California Bans Small Off-Road Gas Engines, Including Lawnmowers and Chainsaws

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Pilot-34

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Most of me is in IL but my hearts in Alaska
You see for me I’ve been an early adopter of a lot of battery powered electric technologies.
I think that’s how electric powered stuff will actually be successful.
In the end it seems to me like most people are willing to breathe the most foul aair to have something a little bit more convenient. That’s why I bought a new Milwaukee battery powered impact the first year it came out.
The reason I’m interested in battery powered lawnmowers is because I believe a zero turn mower is easily converted to a tracked off-road vehicle. The quietness of it has several pay offs.
The obvious pay off is its quieter stalking machine should make it easier to come in to contact with game. But I think another payoff is a fact that the whole world doesn’t listen to you is not bothered by you I cannot hear you or know where you’re at.
And for its primary use which is going to be prospecting not being able to be easily trackedby sound is a positive thing.

I think the audio signature On lots of things like snowmobile’s motorcycles etc. has far more impact on their desirability or dislike than their actual operation.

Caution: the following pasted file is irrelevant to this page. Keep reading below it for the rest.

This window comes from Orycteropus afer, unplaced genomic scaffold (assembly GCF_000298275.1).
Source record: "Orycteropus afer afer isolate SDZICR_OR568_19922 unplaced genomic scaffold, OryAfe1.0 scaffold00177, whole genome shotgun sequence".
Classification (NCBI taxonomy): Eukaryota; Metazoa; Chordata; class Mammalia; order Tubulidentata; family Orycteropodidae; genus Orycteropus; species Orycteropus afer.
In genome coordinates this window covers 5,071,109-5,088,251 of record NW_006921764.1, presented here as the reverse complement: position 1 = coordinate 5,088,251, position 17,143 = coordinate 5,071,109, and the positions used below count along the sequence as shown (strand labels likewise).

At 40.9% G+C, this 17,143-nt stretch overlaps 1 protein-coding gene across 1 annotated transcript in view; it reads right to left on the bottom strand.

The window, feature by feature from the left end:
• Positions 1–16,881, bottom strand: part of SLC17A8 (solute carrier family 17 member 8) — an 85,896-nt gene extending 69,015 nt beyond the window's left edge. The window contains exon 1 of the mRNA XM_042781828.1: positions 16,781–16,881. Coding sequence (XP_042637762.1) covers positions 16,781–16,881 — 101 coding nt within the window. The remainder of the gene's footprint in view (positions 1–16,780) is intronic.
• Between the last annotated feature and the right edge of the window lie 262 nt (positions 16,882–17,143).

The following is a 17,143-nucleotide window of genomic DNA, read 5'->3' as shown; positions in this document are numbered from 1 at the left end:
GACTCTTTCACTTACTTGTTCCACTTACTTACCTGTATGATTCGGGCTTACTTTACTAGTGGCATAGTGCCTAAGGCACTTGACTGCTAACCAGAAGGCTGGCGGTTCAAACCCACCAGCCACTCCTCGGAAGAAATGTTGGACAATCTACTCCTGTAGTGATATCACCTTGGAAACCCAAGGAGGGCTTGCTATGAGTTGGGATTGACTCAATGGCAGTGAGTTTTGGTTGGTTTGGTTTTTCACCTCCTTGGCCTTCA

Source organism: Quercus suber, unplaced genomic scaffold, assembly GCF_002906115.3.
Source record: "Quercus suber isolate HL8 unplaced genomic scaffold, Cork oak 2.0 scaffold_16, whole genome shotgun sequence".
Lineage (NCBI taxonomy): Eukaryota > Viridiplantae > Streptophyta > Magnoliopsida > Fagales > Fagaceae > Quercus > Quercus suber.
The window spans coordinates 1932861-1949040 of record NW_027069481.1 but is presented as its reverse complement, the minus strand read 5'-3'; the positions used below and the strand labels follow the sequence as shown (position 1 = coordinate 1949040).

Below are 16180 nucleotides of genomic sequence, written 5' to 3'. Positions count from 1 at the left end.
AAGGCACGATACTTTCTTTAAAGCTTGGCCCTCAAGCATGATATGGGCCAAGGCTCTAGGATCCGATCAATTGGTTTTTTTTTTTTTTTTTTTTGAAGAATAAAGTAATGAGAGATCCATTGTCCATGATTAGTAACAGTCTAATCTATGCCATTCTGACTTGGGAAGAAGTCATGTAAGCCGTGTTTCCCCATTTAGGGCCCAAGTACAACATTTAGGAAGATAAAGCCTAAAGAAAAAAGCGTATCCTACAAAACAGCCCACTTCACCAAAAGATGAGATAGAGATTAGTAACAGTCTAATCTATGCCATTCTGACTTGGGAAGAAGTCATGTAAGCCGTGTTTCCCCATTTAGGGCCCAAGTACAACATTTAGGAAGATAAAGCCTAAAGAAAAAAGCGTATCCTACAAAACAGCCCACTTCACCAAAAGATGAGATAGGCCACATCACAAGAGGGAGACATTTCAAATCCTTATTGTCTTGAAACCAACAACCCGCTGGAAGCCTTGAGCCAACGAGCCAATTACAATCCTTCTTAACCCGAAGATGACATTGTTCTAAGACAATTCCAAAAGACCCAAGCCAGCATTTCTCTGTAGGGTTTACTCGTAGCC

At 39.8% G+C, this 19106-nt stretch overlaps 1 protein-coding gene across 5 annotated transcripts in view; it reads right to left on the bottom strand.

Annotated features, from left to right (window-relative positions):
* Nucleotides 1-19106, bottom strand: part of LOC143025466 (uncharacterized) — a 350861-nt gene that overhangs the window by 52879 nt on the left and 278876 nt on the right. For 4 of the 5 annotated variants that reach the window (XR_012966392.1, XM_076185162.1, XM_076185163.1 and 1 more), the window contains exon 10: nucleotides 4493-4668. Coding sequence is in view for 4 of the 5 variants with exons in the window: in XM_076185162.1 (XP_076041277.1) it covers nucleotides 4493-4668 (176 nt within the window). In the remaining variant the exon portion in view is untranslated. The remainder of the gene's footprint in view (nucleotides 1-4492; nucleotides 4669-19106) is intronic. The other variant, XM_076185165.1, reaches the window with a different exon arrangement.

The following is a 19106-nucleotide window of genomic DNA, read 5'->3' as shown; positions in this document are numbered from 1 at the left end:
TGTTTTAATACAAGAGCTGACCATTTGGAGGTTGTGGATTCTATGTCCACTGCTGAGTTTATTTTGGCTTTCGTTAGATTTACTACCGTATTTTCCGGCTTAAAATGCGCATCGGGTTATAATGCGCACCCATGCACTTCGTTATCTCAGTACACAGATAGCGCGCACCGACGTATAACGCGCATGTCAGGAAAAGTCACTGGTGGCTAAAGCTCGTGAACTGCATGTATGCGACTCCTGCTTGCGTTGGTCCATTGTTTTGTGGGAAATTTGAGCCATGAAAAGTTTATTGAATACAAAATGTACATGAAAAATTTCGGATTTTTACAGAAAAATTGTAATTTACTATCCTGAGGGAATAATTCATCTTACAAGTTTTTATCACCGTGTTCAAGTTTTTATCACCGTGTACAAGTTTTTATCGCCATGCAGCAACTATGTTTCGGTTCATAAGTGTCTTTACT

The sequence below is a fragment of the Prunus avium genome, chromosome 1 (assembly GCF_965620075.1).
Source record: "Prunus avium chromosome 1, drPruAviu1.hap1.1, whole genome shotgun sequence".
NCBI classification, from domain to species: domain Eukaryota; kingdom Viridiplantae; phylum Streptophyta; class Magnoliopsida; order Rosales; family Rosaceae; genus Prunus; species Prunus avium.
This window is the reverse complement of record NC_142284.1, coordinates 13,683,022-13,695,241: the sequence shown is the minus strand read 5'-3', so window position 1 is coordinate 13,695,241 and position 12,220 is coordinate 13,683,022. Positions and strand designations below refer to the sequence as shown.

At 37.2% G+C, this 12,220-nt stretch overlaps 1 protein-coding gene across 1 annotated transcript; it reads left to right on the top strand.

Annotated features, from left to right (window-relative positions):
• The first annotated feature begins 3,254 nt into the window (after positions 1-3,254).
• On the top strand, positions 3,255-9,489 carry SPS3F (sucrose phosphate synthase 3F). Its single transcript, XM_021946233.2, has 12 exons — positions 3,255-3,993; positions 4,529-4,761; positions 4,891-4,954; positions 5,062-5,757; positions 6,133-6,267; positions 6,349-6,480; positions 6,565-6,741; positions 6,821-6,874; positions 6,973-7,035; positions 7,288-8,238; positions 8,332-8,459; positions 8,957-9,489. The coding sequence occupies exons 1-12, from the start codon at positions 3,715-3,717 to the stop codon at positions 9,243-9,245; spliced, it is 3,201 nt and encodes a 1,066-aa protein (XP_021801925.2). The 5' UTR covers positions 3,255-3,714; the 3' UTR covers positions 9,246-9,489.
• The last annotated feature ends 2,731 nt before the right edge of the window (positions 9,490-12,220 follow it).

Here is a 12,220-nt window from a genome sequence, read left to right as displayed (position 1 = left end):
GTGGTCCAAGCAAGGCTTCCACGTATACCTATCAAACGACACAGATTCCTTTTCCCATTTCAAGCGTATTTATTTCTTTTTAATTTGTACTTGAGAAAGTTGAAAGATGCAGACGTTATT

Really I don’t care if they run on raw plutonium I think quietness will be there selling feature
 

Daleandee

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I wasn’t parading the righteousness honestly I don’t care about the righteousness I do care about what it can do for me there was no reason for you to drag me into your dirty argument
Seems only fair as you seemed to be trying to drag me into Alaska. ;) No harm or foul intended!

Dragging me into Alaska wouldn't be hard to do as I've always wanted to see the place for myself. It appears to be a stunningly beautiful and very peaceful place. Not sure I could deal with the cold and the times when it never really gets dark.
 

Pilot-34

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Most of me is in IL but my hearts in Alaska
Seems only fair as you seemed to be trying to drag me into Alaska. ;) No harm or foul intended!

Dragging me into Alaska wouldn't be hard to do as I've always wanted to see the place for myself. It appears to be a stunningly beautiful and very peaceful place. Not sure I could deal with the cold and the times when it never really gets dark.
Lol talk about the ultimate sidetrack there a few of us here that will talk about Alaska all day long.
And that can be a long day up there!

I’ve always thought it was funny that Alaska is famous for its winter yet most people visit it in in the summer!
Strange thing I have found winters in Illinois to be far worse than winters in Alaska in Illinois they come they go they barely qualify as a little bit of snow so they’re wet and they’re windy and then muddy and they’re awfull.
In a lot of Alaska they’re cold enough that everything stays frozen it doesn’t melt and run into your shoes it doesn’t leave your feet muddy.
Since it’s going to be that way and you know it you dress for it and it’s not a problem!
 

TFF

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Memphis, TN